Craft, for me, has become a bit of a dirty word. It should be a positive word. It should indicate a degree of skill and care, the mark of a skilled professional in tune with his task. However, it seems to have gained a somewhat widespread use in coffee circles as a defensive argument against the adoption of more scientific control of parameters, whether brewing or roasting. While I accept that certain individuals can achieve good degrees of consistency through acutely tuned combinations of their senses, a greater majority seem to use the craft argument as a convenient opt-out.
Take brewing for example: we have all seen the huge rise in popularity of brew to order filter coffee. It definitely has the “craft” vibe. Done well, it can be excellent, not only in terms of theater, but also in cup quality. However, it requires a huge amount of attention to detail that is not always achieved or even appreciated.
A typical workflow would be – take hot water out of some sort of boiler (outputting at what temperature? – is it consistent?) – into a second receptacle (maybe a Hario Buono Kettle) – preheated or no? – how much does the temp drop by in the kettle (5 degrees? 10 degress?) – how long does it sit out until you brew? What’s the temp at the kettle spout? Is your filter cone ceramic or plastic – how does that affect temperature? – what’s the temp in the bed?
Even assuming the boiler is outputting 100C water (which is unlikely), by the time the heat is sucked out of it in the intervening steps you’d be lucky to be brewing in the 80s. Add to that, dosing water by eye, and inconsistent duration and dispersion of pour, equates, without too much of a jump in logic, to a hugely variable end product. The result of so called craft.
I’m not here to defend the much maligned auto drip brewer, but a good one delivers consistent temperature, consistent water dose and consistent brew time. Do these factors actually matter to us, or do we just pay lip service to them, instead opting for the touchy-feely perception of craft? The Uber Boiler for instance looks to address these, of course, by putting all of these parameters in front of the barista. There isn’t to my knowledge a coffee shop that has yet to adopt one for full time use (ahem – correct me if I’m wrong Mr Stack), but is even the Uber Boiler a step too far from the reductionist aesthetic for some?
I do get the whole perception argument. The visual feast of a supposed expert doing everything by hand, all this meticulous work, culminating in one cup made especially for you appears worlds apart from the unseen machinations inside a Bunn, Marco, Fetco etc. While in some cases it may truly deliver on the promise, more often, I would wager it is to a large extent, just that, a perception.
Take another example, the feeding frenzy on Coffeed after the unveiling of Bunn’s new brewer (the Trifecta). After a couple of middling reports (with little indication as to whether the coffee was brewed correctly – anyone check extraction / dose etc?) the brewer was roundly obliterated. The aesthetics didn’t fit the craft sensibilities and it didn’t produce something stunningly new. Some (not all in fairness) missed the point. The concept does not seem geared towards producing something that tastes different per se, moreso that it would address a couple of problems:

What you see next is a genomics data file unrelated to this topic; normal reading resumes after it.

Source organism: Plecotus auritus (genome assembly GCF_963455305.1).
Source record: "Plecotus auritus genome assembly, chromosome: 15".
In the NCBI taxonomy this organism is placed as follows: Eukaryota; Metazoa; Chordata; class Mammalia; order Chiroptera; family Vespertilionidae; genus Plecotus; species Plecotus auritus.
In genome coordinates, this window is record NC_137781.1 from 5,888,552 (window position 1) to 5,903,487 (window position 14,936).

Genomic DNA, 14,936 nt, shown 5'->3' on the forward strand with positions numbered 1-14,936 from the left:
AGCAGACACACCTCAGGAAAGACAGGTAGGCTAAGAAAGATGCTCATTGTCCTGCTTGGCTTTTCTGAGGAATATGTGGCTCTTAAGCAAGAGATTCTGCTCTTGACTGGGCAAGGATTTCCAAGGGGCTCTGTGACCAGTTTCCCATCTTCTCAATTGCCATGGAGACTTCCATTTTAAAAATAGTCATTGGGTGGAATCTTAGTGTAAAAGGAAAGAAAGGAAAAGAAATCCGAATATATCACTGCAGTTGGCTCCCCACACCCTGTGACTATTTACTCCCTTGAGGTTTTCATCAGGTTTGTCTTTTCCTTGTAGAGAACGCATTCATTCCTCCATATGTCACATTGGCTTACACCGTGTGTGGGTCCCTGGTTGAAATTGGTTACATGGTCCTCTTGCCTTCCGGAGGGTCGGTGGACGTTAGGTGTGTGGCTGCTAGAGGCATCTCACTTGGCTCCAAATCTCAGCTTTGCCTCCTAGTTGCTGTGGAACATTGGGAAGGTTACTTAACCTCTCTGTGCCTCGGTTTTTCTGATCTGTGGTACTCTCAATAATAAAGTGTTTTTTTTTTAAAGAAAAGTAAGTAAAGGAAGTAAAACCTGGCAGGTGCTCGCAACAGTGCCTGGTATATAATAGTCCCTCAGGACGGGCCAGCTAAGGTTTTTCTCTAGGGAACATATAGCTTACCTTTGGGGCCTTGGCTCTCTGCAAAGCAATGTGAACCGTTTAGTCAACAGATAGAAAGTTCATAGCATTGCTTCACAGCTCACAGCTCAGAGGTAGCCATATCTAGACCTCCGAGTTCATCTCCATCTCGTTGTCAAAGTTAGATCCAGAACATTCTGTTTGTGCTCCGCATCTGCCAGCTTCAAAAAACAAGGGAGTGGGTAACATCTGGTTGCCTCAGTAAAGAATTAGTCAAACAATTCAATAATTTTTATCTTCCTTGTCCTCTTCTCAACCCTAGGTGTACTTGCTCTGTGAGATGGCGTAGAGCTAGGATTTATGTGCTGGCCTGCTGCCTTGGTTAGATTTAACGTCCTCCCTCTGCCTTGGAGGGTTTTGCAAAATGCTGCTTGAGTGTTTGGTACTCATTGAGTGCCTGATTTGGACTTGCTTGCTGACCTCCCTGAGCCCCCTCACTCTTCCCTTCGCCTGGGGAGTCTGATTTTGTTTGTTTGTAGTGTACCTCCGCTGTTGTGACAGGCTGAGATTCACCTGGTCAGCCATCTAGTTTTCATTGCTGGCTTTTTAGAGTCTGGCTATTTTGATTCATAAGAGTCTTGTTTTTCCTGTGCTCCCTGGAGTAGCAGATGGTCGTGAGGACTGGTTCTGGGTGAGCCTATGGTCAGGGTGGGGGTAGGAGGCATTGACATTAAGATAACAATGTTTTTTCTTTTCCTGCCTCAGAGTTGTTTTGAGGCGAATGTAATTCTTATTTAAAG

- stale brews from auto-drips after 20mins (so – per cup brewing) and
- the lack of speed and repeatability of per cup brewing.
If the Trifecta can deliver an equatable cup to its auto-drip brewer which takes 4-5mins and is doomed to diminish over time in 1 minute – then surely that is mission accomplished? It may well turn out to be inadequate in some ways, time will tell. The immediate reaction to it, however, speaks volumes about priorities and perception in speciality coffee.
On the roasting side, and here I am on much shakier ground in terms of my knowledge of the area, I have heard similar arguments directed towards the Loring Smart Roaster. Again, it seems to be the introduction of automation that is most irksome to some, supposedly detaching the roaster from the process. I would argue that also seems to miss the point, which is economy, and potentially a cleaner cup profile due to less smoke in the roasting chamber.
Based on the Loring roasted coffees that I have tasted (from Maruyama and James Gourmet), though they have been excellent, I couldn’t conclusively say if the latter holds true without side by side assessment with the same coffee. Nonetheless, is there a perception that ostensible push-button roasting diminishes the role of the roaster? I would say that perhaps it frees up the roaster to refine how that roaster is programmed, and also to rigorously QC the output – achieving consistency? Delivering a better product perhaps but deviating from romantic portrayals of the roaster.
Certainly, whether in roasting, or more likely retail it is nothing revelatory for me to conclude that inordinate consideration is often given to the perception of something rather than the delivery of it. The entire field of marketing is built on that idea. I would like to think that these considerations could be made after having determined how to deliver the best cup. Then again I am a naive fool. Of course, a change in these priorities probably rests on the ability of the consumer to discern past the aesthetics. I am sorry to say to my fellow consumers, in this I have little faith.